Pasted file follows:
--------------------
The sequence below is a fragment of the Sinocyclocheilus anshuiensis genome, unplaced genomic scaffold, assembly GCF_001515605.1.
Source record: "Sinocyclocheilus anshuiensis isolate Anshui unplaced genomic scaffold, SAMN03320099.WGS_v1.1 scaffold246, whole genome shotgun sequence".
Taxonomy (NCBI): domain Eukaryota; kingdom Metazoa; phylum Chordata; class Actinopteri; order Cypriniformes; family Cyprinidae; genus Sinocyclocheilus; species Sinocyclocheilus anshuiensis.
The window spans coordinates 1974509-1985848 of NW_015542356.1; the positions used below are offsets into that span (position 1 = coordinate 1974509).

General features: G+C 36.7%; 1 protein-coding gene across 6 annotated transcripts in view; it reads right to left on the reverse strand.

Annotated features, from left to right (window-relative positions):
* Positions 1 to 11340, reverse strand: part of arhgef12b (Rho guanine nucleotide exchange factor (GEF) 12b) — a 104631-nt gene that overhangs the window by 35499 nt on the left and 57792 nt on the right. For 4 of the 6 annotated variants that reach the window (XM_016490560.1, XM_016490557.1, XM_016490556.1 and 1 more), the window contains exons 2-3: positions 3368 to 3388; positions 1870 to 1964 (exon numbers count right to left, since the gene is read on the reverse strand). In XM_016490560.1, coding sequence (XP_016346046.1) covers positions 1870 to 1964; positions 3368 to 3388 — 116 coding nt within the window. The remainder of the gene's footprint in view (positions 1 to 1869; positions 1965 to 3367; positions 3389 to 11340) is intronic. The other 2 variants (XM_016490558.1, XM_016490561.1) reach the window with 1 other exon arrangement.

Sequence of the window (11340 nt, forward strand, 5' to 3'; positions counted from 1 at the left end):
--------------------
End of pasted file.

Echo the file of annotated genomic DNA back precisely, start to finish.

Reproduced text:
The sequence below is a fragment of the Sinocyclocheilus anshuiensis genome, unplaced genomic scaffold, assembly GCF_001515605.1.
Source record: "Sinocyclocheilus anshuiensis isolate Anshui unplaced genomic scaffold, SAMN03320099.WGS_v1.1 scaffold246, whole genome shotgun sequence".
Taxonomy (NCBI): domain Eukaryota; kingdom Metazoa; phylum Chordata; class Actinopteri; order Cypriniformes; family Cyprinidae; genus Sinocyclocheilus; species Sinocyclocheilus anshuiensis.
The window spans coordinates 1974509-1985848 of NW_015542356.1; the positions used below are offsets into that span (position 1 = coordinate 1974509).

General features: G+C 36.7%; 1 protein-coding gene across 6 annotated transcripts in view; it reads right to left on the reverse strand.

Annotated features, from left to right (window-relative positions):
* Positions 1 to 11340, reverse strand: part of arhgef12b (Rho guanine nucleotide exchange factor (GEF) 12b) — a 104631-nt gene that overhangs the window by 35499 nt on the left and 57792 nt on the right. For 4 of the 6 annotated variants that reach the window (XM_016490560.1, XM_016490557.1, XM_016490556.1 and 1 more), the window contains exons 2-3: positions 3368 to 3388; positions 1870 to 1964 (exon numbers count right to left, since the gene is read on the reverse strand). In XM_016490560.1, coding sequence (XP_016346046.1) covers positions 1870 to 1964; positions 3368 to 3388 — 116 coding nt within the window. The remainder of the gene's footprint in view (positions 1 to 1869; positions 1965 to 3367; positions 3389 to 11340) is intronic. The other 2 variants (XM_016490558.1, XM_016490561.1) reach the window with 1 other exon arrangement.

Sequence of the window (11340 nt, forward strand, 5' to 3'; positions counted from 1 at the left end):